Mossberg Says DRM Reaches Too Far

Walter Mossberg for WSJ: In some quarters of the Internet, the three most hated letters of the alphabet are DRM. They stand for Digital Rights Management, a set of technologies for limiting how people can use the music and video files they’ve purchased from legal downloading services. DRM is even being used to limit what you can do with the music you buy on physical CDs, or the TV shows you record with a TiVo or other digital video recorder.
The best-known example is the music Apple Computer sells at its iTunes Music Store. Using a DRM system it invented called FairPlay, Apple has rigged its songs, at the insistence of the record companies, so that they can be played only on a maximum of five computers, and so that you can burn only seven CDs containing the same playlist of purchased tracks. If Apple hadn’t done this, the record labels wouldn’t have allowed it to sell their music.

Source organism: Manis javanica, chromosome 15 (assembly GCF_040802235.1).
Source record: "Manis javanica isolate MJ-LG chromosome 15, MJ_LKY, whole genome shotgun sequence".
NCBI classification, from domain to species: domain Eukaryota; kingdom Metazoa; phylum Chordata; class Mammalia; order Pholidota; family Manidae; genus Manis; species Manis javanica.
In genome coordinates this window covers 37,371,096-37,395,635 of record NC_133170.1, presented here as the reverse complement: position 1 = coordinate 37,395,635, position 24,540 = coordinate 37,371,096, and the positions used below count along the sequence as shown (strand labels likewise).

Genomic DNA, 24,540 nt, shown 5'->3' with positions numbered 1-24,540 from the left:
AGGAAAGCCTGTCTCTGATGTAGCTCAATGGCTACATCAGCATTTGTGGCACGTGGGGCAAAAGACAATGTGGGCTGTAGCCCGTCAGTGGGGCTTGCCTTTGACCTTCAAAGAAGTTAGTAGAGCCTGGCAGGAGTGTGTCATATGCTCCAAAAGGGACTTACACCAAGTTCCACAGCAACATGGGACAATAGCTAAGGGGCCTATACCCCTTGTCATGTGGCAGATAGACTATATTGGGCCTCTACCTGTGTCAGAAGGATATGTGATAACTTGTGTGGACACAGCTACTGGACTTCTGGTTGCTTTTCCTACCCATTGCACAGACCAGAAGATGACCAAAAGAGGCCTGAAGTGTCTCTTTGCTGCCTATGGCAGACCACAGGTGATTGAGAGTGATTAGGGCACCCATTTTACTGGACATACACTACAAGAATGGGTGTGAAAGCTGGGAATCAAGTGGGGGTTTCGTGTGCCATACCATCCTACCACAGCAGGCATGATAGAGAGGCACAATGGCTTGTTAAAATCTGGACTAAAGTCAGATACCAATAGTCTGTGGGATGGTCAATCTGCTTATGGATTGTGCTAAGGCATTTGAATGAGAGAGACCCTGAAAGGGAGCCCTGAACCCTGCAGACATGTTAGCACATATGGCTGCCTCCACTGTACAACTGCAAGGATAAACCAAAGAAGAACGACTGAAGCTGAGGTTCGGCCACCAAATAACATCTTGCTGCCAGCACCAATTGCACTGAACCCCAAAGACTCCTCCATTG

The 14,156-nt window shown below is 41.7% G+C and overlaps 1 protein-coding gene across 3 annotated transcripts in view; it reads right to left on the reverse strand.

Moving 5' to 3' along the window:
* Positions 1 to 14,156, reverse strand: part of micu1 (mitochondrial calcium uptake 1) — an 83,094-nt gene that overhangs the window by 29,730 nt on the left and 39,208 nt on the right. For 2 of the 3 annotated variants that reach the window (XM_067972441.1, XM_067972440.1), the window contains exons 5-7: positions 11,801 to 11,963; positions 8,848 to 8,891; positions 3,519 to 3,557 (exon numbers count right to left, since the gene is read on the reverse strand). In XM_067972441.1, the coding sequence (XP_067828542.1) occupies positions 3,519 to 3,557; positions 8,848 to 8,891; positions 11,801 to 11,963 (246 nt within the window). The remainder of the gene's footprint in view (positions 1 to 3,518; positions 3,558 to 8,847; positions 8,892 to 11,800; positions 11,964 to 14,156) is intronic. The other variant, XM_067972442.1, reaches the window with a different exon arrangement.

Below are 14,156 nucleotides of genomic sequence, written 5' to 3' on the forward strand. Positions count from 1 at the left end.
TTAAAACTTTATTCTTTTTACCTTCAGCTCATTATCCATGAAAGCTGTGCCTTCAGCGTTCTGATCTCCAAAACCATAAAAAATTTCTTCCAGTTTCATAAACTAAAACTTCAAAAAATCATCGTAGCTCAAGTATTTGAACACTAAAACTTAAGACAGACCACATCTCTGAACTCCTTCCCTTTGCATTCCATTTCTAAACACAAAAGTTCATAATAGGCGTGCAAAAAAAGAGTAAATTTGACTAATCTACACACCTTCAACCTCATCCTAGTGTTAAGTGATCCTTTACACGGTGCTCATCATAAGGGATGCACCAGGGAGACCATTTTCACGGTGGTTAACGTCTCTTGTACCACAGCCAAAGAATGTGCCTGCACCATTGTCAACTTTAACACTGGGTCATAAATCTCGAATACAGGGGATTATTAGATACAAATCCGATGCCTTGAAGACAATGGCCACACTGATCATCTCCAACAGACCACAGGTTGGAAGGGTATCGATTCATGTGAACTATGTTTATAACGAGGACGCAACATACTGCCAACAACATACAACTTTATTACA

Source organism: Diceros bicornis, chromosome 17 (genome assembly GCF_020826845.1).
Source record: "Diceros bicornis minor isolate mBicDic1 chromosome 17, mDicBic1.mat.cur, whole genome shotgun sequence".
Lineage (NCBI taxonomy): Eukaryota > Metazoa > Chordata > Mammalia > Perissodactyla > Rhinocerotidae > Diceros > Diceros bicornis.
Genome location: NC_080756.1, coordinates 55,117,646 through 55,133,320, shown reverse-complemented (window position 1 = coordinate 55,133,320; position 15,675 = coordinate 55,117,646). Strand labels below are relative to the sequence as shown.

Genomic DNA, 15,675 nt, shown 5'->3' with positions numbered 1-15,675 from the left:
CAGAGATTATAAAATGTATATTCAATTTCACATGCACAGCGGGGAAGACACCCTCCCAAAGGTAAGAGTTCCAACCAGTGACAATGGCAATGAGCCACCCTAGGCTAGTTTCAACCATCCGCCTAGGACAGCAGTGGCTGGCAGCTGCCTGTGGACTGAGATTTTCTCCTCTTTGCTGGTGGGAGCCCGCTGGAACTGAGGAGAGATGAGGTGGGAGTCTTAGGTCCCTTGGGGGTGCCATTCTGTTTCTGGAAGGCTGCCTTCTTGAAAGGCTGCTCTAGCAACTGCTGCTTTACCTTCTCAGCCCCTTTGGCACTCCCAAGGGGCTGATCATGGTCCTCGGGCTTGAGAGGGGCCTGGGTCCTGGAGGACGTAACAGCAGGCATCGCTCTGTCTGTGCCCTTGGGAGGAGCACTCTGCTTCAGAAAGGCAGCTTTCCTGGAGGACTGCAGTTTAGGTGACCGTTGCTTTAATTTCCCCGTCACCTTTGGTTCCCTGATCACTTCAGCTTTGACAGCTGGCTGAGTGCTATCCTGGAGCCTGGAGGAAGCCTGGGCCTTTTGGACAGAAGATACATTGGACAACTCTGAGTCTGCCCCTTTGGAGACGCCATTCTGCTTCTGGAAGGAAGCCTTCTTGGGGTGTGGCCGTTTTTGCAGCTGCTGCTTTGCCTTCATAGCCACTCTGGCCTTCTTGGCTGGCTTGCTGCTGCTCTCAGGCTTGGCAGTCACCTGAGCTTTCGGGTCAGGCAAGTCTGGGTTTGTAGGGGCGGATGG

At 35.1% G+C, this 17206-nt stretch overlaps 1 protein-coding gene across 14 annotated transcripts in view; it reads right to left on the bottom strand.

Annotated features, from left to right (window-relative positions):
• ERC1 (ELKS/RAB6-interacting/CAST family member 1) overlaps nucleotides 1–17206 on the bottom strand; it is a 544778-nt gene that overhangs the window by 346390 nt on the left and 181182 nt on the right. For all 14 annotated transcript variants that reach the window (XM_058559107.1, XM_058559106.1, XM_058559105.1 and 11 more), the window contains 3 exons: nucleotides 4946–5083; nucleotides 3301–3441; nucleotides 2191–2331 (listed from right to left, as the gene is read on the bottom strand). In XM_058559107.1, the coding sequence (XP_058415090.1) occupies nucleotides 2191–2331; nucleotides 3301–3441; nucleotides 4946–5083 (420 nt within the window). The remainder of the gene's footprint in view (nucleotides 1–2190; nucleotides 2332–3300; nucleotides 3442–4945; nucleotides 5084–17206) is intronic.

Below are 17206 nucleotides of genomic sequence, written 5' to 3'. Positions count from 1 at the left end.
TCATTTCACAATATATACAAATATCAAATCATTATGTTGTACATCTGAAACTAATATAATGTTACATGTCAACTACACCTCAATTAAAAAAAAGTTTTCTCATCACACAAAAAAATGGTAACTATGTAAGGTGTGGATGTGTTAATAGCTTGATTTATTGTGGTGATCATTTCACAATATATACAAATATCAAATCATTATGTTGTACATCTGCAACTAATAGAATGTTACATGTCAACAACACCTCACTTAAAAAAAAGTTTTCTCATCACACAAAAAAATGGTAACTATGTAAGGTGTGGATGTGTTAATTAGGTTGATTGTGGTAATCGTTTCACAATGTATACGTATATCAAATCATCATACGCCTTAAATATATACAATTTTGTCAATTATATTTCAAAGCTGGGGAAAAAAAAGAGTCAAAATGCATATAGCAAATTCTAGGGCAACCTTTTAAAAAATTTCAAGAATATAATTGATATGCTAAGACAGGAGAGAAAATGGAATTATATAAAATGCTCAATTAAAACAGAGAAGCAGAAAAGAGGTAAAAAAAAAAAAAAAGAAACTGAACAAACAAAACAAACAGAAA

Instead of using Digital Rights Management to stop some individual from copying a song to give to her brother, the industry should be focusing on ways to use DRM to stop the serious pirates — people who upload massive quantities of music and videos to so-called file-sharing sites, or factories in China that churn out millions of pirate CDs and DVDs.

About David Burn

Co-founder and editor of AdPulp. I wrote my first ad for a political candidate when I was 17 years old. She won her race and I felt the seductive power of advertising for the first time. I worked for seven agencies in five states before launching my own practice in 2009. Today, I am head of brand strategy and creative at Bonehook in Portland, Oregon.